Sunday, June 19, 2011

Losing Religion, Gaining Faith

Life has me completely tapped out at the moment, but I found an essay that really speaks to my spiritual experience over the past few years.  Like the author, I too feel a new connection with people of all kinds since losing my old religion, and I have had profoundly moving experiences whose power depended on acknowledging myself as profoundly weak (helpless even) and temporal (with no clear prospect of continuing on past death as I am now).

I feel like I am open to the human experience as had by people in all walks of life, in all countries, in all religions (including those individuals who fall outside any institutionalized faith tradition).  I also confess that I feel alone and terrified sometimes, especially when it seems that institutions are betraying me all over the place.  But at the end of the day, I realize that it is better to be calm and take each situation as it comes up, hoping for the best and preparing for the worst as best I can.  Existentially, I feel like I have more real, honest-to-goodness faith than I have ever had: I am really trusting a universe that I do not know very well at all.  I am also learning to trust other people more (as I believe human institutions less).  I may not entirely approve every thought or action undertaken by my family or friends, but I trust their motives to be good, and I support them no matter what (until they give me really good reasons not to).  I have little trust for politicians, presidents, CEOs, religious leaders (especially those who claim special access to divinity), journalists, news pundits, and others who speak for corporations (who often have them bought and paid for).  In general, I find it is better to have low expectations of insitutions: they cannot deliver much more than nice words and minimal interference with real people living real lives; to the extent that they do this, I am happy with them.

Sunday, June 5, 2011

The LDS Articles of Faith from a Female Perspective

This comes from a feminist friend (who shall remain anonymous).  It was too good not to post, and she had no objection to my publishing it here.  It is sacrilegious, of course, but it is also funny (and even embarrassingly true):

(1) We believe that the divinity of God, Jesus Christ, and the Holy Ghost gives them power and authority, and that the sacredness of Heavenly Mother makes her effete and silenced.

(2) We covenant that all women must be punished for Eve's transgression.

(3) We believe that through the atonement of Christ, all temple-recommend holding, sealed, heterosexual couples (or triples...) can be saved through obedience to the laws and ordinances of LDS doctrine.

(4) We believe that the first principles and ordinances of the gospel are, first, faith in the current prophet; second, obedience; third, possession of a temple recommend; fourth, correlated study of correlated scripture.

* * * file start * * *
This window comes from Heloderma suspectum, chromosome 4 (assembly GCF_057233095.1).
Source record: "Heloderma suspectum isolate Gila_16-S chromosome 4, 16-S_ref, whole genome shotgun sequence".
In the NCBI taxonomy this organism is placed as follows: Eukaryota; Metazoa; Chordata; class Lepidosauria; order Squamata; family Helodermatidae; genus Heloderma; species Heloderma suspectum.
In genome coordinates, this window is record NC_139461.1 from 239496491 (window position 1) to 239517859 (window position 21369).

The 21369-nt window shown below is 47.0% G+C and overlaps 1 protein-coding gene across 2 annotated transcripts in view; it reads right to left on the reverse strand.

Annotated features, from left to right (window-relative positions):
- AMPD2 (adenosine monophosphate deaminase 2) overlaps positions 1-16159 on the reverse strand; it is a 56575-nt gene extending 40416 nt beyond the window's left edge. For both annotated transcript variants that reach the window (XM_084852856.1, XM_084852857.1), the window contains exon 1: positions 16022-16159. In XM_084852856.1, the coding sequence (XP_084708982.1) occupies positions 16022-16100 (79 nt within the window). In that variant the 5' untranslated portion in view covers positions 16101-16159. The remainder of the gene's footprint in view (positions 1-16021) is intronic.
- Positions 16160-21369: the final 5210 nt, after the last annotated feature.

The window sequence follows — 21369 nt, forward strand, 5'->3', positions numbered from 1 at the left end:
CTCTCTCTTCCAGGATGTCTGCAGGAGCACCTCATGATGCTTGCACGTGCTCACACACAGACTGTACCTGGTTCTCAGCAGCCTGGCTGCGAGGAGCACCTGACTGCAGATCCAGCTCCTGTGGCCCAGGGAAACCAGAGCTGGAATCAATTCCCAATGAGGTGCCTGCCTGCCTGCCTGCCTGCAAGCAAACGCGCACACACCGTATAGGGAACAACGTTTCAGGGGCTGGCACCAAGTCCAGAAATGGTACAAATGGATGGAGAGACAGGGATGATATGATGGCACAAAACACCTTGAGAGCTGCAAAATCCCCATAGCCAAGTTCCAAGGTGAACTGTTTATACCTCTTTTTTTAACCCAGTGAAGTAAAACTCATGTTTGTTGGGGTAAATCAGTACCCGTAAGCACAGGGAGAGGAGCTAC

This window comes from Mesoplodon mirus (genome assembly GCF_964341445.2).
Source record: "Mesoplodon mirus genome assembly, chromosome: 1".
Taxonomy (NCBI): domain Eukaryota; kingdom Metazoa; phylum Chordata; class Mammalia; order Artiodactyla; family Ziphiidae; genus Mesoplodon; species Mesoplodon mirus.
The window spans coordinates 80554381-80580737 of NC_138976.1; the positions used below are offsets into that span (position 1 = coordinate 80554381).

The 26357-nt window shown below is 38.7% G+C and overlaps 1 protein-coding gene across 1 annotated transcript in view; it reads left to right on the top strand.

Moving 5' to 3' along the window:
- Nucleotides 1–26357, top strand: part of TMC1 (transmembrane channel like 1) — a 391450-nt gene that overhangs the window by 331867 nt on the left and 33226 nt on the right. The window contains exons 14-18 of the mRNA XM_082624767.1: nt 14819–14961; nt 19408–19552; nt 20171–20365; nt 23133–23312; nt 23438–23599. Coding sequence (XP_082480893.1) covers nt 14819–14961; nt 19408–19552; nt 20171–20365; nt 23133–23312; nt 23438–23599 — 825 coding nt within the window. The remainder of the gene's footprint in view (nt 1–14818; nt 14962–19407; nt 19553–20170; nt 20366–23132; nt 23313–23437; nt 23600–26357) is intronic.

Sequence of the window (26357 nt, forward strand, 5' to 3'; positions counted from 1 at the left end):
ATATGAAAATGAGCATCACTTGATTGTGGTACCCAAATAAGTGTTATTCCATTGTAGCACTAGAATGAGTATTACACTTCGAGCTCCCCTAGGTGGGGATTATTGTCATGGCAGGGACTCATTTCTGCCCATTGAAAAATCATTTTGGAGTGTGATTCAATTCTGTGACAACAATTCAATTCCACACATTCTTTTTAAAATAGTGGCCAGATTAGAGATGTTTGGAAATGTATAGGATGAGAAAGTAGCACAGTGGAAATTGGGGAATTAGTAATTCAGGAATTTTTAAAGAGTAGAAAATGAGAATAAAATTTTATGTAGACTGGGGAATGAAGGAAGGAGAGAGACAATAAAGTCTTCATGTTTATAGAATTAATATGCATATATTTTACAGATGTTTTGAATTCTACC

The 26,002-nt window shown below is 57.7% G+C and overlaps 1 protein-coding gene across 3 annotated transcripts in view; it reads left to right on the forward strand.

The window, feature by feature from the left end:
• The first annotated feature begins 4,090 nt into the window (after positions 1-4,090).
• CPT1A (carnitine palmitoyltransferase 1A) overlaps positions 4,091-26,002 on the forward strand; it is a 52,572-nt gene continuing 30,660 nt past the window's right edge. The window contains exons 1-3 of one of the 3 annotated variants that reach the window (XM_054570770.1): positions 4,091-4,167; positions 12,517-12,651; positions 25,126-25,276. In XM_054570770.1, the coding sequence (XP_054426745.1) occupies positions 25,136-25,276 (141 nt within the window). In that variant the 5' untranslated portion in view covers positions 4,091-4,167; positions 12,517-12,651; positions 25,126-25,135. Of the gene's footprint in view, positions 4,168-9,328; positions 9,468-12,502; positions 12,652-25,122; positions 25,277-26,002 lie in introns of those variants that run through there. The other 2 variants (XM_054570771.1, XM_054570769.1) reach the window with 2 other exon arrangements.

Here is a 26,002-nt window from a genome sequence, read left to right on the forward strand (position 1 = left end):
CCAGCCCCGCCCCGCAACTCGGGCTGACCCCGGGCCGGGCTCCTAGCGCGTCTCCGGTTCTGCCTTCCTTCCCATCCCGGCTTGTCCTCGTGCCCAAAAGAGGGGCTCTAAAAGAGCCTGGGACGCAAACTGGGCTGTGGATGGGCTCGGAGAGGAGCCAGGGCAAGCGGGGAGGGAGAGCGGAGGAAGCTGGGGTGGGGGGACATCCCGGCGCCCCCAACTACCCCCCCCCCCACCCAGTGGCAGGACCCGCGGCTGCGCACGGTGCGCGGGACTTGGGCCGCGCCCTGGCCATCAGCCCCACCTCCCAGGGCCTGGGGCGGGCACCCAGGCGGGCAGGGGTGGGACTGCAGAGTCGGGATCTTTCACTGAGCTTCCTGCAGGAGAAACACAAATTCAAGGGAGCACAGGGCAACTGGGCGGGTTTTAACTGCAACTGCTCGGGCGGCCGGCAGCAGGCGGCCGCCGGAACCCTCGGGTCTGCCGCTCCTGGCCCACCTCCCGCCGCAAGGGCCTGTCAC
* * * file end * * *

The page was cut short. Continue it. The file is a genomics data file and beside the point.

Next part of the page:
(5) We believe that women are called of God to bear and raise children through eternity, but only at home under the presiding direction of their husbands.

(6) We believe in the same organization that existed in the primitive church, namely: men are in charge.  [Actually, some early Christians gave women some kind of authority in the movement: see Romans 16:1.  This does not undermine the historical truth that men have been largely responsible for running the Christian movement.]

(7) We believe in the gift of balls, testosterone, hairy chests, five-o'clock shadows, and so forth.

(8) We believe the King James Version of the Bible to be the word of God, as long as it is correlated correctly. We also believe the opinion of the bishop to be the word of God.

(9) We believe versions of what Joseph Smith revealed, some of what Brigham Young revealed, and we believe correlation has now established all important things pertaining to the kingdom of God.

(10) We believe in the Republican (Grand Old Party) version of the Constitution, and in restoring the Founding Fathers' true intent; that Zion, the New Jerusalem, has been built in Salt Lake City, Utah; that fifteen old, white men reign personally upon the earth; and that they rightly influence members' votes to raise the Constitution to its paradisaical glory.

(11) We claim the privilege of sending missionaries throughout the world to teach all men how, where, and what to worship.

(12) We believe in being subject to prophets, seventies, stake presidents, bishops, husbands, or even twelve-year-old boys, rather than obeying, honoring, or allowing any woman to preside in her own home.

(13) We believe temple-recommend holders to be honest, true, chaste, benevolent, virtuous, and that temple recommends are good for all men; and so, we may say, temple-recommend interviewers may ask and admonish as they will: they may ask all things, they may pry into all things, they may demand any things in hopes to be able to control all things.  If there is anything uncorrelated, unorthodox, or sexy, they seek after these things.